These signs will accompany those who believe: in my name they will drive out demons… (Mark 16:17)
So powerful is the name of Jesus, that simple faith in it is often enough:
“Master, we saw someone casting out demons in your name and we tried to prevent him because he does not follow in our company.” Jesus said to him, “Do not prevent him, for whoever is not against you is for you.” (Luke 9:49-50)
Last, the experience of the Church in dealing with evil tells us that the Virgin Mary is a torment to the Evil One.
Where the Madonna is at home the devil does not enter; where there is the Mother, disturbance does not prevail, fear does not win. —POPE FRANCIS, Homily at the Basilica of St. Mary Major, January 28th, 2018, Catholic News Agency; crux.com
In my experience—so far I have performed 2,300 rites of exorcism—I can say that the invocation of the Most Holy Virgin Mary often provokes significant reactions in the person being exorcized… —Exorcist, Fr. Sante Babolin, Catholic News Agency, April 28th, 2017
In the Catholic Church’s Rite of Exorcism, it says:
Most cunning serpent, you shall no more dare to deceive the human race, persecute the Church, torment God’s elect and sift them as wheat… The sacred Sign of the Cross commands you, as does also the power of the mysteries of the Christian Faith… The glorious Mother of God, the Virgin Mary, commands you; she who by her humility and from the first moment of her Immaculate Conception, crushed your proud head. —Ibid.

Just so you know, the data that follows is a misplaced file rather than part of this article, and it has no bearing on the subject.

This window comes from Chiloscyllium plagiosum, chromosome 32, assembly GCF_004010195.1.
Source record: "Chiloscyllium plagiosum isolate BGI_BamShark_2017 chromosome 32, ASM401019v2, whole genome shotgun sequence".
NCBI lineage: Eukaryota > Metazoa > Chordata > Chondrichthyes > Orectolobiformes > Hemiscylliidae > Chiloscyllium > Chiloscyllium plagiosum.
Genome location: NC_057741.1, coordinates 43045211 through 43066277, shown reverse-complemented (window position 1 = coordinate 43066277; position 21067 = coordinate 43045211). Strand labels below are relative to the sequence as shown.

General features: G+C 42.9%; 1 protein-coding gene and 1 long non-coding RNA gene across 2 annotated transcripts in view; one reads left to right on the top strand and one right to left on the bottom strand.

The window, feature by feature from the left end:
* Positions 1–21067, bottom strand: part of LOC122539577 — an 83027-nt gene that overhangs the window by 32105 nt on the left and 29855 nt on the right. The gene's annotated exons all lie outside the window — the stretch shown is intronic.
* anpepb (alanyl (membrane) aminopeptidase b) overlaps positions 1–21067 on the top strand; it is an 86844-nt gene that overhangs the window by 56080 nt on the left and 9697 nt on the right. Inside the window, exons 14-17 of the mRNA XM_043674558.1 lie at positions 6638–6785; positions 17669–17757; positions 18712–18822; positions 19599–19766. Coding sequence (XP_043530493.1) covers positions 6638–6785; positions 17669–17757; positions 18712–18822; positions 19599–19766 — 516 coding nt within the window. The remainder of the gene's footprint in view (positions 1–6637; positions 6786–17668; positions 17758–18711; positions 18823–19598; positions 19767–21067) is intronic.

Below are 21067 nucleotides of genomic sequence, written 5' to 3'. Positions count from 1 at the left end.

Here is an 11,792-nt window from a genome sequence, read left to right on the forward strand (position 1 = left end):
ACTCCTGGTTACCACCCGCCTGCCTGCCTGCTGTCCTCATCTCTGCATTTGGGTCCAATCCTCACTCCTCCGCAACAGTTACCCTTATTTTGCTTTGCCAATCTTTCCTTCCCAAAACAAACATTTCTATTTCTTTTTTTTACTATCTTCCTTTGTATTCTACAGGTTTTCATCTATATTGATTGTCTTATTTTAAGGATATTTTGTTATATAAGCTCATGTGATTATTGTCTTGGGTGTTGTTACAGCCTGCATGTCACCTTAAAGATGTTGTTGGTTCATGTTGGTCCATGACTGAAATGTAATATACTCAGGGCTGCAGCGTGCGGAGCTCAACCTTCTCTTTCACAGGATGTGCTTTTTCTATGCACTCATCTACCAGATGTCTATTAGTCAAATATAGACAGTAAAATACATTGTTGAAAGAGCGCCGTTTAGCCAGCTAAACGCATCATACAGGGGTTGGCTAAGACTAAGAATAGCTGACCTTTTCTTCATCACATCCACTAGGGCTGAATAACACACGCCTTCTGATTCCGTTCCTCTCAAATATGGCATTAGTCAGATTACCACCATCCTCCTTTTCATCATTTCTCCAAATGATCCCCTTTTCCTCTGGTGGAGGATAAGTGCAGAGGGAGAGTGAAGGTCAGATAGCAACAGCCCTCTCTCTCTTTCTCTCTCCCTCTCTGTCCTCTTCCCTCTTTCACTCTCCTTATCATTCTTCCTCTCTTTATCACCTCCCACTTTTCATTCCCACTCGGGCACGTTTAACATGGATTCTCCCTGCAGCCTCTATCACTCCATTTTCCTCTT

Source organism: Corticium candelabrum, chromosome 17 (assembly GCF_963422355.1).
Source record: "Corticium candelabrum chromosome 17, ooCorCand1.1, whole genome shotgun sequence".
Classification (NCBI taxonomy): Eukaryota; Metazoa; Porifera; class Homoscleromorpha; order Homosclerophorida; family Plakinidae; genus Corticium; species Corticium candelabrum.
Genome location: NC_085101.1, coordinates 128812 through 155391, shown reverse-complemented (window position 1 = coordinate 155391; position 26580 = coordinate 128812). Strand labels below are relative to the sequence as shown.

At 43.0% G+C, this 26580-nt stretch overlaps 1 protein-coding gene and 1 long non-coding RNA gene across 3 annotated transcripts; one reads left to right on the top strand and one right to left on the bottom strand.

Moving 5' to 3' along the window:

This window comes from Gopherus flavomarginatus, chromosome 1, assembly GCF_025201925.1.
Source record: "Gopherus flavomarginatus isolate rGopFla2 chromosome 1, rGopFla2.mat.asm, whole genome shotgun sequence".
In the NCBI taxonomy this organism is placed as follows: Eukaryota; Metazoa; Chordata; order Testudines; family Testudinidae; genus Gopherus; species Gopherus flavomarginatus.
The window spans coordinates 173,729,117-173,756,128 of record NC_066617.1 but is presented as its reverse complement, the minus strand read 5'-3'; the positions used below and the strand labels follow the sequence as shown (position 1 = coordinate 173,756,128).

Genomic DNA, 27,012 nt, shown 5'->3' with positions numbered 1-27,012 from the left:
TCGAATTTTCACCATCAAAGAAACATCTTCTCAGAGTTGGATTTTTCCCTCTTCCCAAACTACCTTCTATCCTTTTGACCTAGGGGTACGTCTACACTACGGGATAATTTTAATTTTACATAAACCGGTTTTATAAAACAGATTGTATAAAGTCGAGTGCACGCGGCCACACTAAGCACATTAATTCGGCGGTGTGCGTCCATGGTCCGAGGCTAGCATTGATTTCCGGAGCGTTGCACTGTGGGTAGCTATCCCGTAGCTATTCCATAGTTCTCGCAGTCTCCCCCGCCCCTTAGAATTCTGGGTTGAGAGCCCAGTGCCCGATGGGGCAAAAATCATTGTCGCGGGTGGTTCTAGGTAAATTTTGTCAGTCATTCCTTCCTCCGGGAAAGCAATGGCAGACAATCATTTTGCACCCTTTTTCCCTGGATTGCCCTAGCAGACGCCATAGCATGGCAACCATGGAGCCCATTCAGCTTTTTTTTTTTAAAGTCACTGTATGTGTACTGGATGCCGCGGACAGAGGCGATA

This invocation hearkens the Sacred Scriptures themselves which are book-ended, so to speak, by this battle between the “woman” and Satan—that “cunning serpent” or “dragon”.
I will put enmities between thee and the woman, and thy seed and her seed: she shall crush thy head, and thou shalt lie in wait for her heel… Then the dragon became angry with the woman and went off to wage war against the rest of her offspring, those who keep God’s commandments and bear witness to Jesus. (Gen 3:16, Douay-Reims; Revelation 12:17)